I’ve noticed that nouns with accents on the last syllable, such as el motín, el bastón, and el almacén, are masculine (of course the feminine ión ending is an exception). Is this a general rule? It helps to us automatically think of ataúd and laúd as masculine without having to remember them separately.
Good observation! I don't think there is any rule saying they should be masculine if the nouns have an accent on the last syllable but it's true that's the tendency. I can also think of el café, el rubí... but to be honest I think it may be more to do with the ending in -n, because if the stress is on the last syllable and it ends in -n, it will always take the tilde (unless monosyllabic) and there are endings that are typically masculine ending in -n (-in, -on) and also in -u an d -i (el menú, el colibrí..) so, more that then accent it is to do with the letter at the end.
There are lots of feminine nouns that are "stressed" (although no written accent, but still stressed) on the last syllable and they are feminine: la multitud, la verdad, la libertad...
But very good observation...
My grammar book [by Butt and Benjamin] does actually give these two as "rules":
[i] Nouns ending in a stressed vowel are masculine; [Inma's examples + tisú, sofá, puré, Canadá, champú; [compare those with 'la tribu', ending in an with unstressed 'u']
[ii] Nouns ending in '-án' are masculine [el refrán, el mazapán].
It does not say anything about nouns ending in '-ín', '-én' or 'consonant+'-ón'. So perhaps these last three cases just tend to be masculine? ... If there were only a few exceptions, then it might be worth remembering this; [however, I have already found five: la razón, la sazón, la sartén, la comezón, la desazón; (but none in '-ín' so far)].
I wish there was a tool where we could search a word list for “feminine nouns ending in *ón” or “feminine nouns ending in án, én, ín”. Haven’t had much luck looking for one.
Hi there Marcos -
My “Diccionario ... CLAVE” (Ediciones SM, Madrid) included a CD with a reverse alphabetic option, enabling students to view all words carrying a specified ending. This has been quite useful - showing for example that all "-erir" and all "-ertir" verbs change e>ie in their conjugation - see: https://www.researchgate.net/publication/362109849_How_I_remember_eie_and_ei_vowel-changes_in_many_Spanish_verbs - [which gives a few other guidelines too];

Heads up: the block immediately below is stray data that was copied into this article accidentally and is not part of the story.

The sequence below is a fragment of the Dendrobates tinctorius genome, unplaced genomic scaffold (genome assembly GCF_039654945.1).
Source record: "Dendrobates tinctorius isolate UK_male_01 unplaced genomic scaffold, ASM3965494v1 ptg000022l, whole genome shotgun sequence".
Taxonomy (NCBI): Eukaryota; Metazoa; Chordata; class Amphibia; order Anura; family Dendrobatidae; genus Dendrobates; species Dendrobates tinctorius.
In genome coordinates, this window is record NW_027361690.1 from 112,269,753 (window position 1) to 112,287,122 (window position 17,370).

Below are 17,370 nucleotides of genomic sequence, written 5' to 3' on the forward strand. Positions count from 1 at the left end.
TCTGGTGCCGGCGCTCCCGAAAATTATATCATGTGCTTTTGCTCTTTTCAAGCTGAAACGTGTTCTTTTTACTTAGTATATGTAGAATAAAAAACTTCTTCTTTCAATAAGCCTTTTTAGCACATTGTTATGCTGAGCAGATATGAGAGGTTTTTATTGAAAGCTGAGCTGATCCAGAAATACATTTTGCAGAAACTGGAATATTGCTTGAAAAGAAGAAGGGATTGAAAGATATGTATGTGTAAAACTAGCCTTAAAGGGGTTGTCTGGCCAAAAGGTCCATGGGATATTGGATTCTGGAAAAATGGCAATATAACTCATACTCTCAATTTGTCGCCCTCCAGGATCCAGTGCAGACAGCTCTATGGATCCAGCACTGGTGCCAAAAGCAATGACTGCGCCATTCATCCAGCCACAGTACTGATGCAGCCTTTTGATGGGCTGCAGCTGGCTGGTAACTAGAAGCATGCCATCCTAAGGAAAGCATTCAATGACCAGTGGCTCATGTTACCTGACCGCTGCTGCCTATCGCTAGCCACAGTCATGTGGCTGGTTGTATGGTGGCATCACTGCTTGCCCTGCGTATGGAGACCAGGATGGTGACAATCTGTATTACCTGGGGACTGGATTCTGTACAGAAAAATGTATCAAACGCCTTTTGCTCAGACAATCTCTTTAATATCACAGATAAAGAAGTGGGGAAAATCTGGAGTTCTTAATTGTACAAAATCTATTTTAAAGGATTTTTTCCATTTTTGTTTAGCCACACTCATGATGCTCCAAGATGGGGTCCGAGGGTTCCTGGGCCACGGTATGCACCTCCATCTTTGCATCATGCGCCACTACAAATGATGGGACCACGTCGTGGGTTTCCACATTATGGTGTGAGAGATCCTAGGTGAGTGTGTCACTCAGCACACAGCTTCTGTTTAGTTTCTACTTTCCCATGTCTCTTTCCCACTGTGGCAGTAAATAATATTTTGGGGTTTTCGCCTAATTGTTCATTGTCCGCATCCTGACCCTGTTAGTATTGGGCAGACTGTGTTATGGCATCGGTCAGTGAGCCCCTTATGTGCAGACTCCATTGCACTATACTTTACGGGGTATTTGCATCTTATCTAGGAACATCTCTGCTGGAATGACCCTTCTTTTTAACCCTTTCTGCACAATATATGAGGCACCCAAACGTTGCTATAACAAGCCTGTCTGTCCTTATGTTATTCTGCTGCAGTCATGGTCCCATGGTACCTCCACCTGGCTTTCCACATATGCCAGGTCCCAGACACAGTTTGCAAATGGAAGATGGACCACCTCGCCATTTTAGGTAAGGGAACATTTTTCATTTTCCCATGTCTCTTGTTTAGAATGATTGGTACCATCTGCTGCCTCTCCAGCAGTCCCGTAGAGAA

and another: The majority of nouns ending in "-cia" do not stress their final "i"; see: https://www.academia.edu/19680103/Spanish_nouns_ending_in_ía_with_stressed_i_as_apart_from_ia_
That^ CD would probably answer your question. Unfortunately, the book is 20 years old - so its disk was designed for WINDOWS XP, and does not work in my current laptop. It is possible, though, that a Computer Agency would be able to set up a system capable of reading it. Or, if the text has been reprinted recently, its disk should presumably be compatible with WINDOWS 10.
I actually maintain a little notebook, and have been listing nouns which do not conform to the commonly cited "rules for deciding gender"; (it even includes all the feminine nouns ending in 'e' which I've encountered during the last 20 or so years !) ... Its 'feminine section' does not contain any other words ending in '-*ón', '-én' or '-ín', apart from the five mentioned earlier.
By e-mail, Inma agrees that "Nouns ending in a stressed vowel are masculine" is quite a useful rule, citing "la mamá" as an obvious exception, plus also those nouns that allow both genders, for example "el marroquí - la marroquí", "el hindú - la hindú".
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